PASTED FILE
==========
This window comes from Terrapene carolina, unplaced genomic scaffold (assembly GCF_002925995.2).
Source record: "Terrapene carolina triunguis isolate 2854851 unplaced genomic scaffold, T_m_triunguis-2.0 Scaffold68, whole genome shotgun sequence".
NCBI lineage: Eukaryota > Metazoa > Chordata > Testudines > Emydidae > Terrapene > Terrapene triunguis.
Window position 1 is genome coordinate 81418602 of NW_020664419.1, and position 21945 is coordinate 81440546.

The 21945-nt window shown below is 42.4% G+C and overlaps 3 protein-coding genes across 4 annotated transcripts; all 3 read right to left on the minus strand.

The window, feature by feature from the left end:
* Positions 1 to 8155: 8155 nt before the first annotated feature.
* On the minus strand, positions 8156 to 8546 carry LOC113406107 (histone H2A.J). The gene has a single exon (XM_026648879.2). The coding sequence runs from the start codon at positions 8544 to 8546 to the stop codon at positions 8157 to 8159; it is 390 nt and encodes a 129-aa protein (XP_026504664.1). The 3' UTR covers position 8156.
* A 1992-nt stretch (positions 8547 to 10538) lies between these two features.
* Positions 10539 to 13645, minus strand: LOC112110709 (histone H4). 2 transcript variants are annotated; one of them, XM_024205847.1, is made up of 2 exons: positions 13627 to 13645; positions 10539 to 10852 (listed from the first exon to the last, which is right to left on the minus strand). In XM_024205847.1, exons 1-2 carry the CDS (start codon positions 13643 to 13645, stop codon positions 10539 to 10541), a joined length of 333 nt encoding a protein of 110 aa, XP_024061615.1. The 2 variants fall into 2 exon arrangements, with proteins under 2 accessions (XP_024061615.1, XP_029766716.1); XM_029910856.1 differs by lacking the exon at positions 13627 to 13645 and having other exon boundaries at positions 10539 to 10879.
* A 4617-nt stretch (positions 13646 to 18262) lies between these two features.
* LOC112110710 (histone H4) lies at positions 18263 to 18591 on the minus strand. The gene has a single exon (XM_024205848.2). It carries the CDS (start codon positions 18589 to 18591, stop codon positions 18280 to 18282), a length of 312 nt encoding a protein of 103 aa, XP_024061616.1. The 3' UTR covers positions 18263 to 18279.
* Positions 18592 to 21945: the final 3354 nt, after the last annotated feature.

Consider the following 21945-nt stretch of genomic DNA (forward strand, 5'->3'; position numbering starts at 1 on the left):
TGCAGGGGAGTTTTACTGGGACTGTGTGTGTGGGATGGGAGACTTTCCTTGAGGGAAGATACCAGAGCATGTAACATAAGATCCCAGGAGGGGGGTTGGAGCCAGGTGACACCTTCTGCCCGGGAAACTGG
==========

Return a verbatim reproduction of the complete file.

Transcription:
This window comes from Terrapene carolina, unplaced genomic scaffold (assembly GCF_002925995.2).
Source record: "Terrapene carolina triunguis isolate 2854851 unplaced genomic scaffold, T_m_triunguis-2.0 Scaffold68, whole genome shotgun sequence".
NCBI lineage: Eukaryota > Metazoa > Chordata > Testudines > Emydidae > Terrapene > Terrapene triunguis.
Window position 1 is genome coordinate 81418602 of NW_020664419.1, and position 21945 is coordinate 81440546.

The 21945-nt window shown below is 42.4% G+C and overlaps 3 protein-coding genes across 4 annotated transcripts; all 3 read right to left on the minus strand.

The window, feature by feature from the left end:
* Positions 1 to 8155: 8155 nt before the first annotated feature.
* On the minus strand, positions 8156 to 8546 carry LOC113406107 (histone H2A.J). The gene has a single exon (XM_026648879.2). The coding sequence runs from the start codon at positions 8544 to 8546 to the stop codon at positions 8157 to 8159; it is 390 nt and encodes a 129-aa protein (XP_026504664.1). The 3' UTR covers position 8156.
* A 1992-nt stretch (positions 8547 to 10538) lies between these two features.
* Positions 10539 to 13645, minus strand: LOC112110709 (histone H4). 2 transcript variants are annotated; one of them, XM_024205847.1, is made up of 2 exons: positions 13627 to 13645; positions 10539 to 10852 (listed from the first exon to the last, which is right to left on the minus strand). In XM_024205847.1, exons 1-2 carry the CDS (start codon positions 13643 to 13645, stop codon positions 10539 to 10541), a joined length of 333 nt encoding a protein of 110 aa, XP_024061615.1. The 2 variants fall into 2 exon arrangements, with proteins under 2 accessions (XP_024061615.1, XP_029766716.1); XM_029910856.1 differs by lacking the exon at positions 13627 to 13645 and having other exon boundaries at positions 10539 to 10879.
* A 4617-nt stretch (positions 13646 to 18262) lies between these two features.
* LOC112110710 (histone H4) lies at positions 18263 to 18591 on the minus strand. The gene has a single exon (XM_024205848.2). It carries the CDS (start codon positions 18589 to 18591, stop codon positions 18280 to 18282), a length of 312 nt encoding a protein of 103 aa, XP_024061616.1. The 3' UTR covers positions 18263 to 18279.
* Positions 18592 to 21945: the final 3354 nt, after the last annotated feature.

Consider the following 21945-nt stretch of genomic DNA (forward strand, 5'->3'; position numbering starts at 1 on the left):
TGCAGGGGAGTTTTACTGGGACTGTGTGTGTGGGATGGGAGACTTTCCTTGAGGGAAGATACCAGAGCATGTAACATAAGATCCCAGGAGGGGGGTTGGAGCCAGGTGACACCTTCTGCCCGGGAAACTGG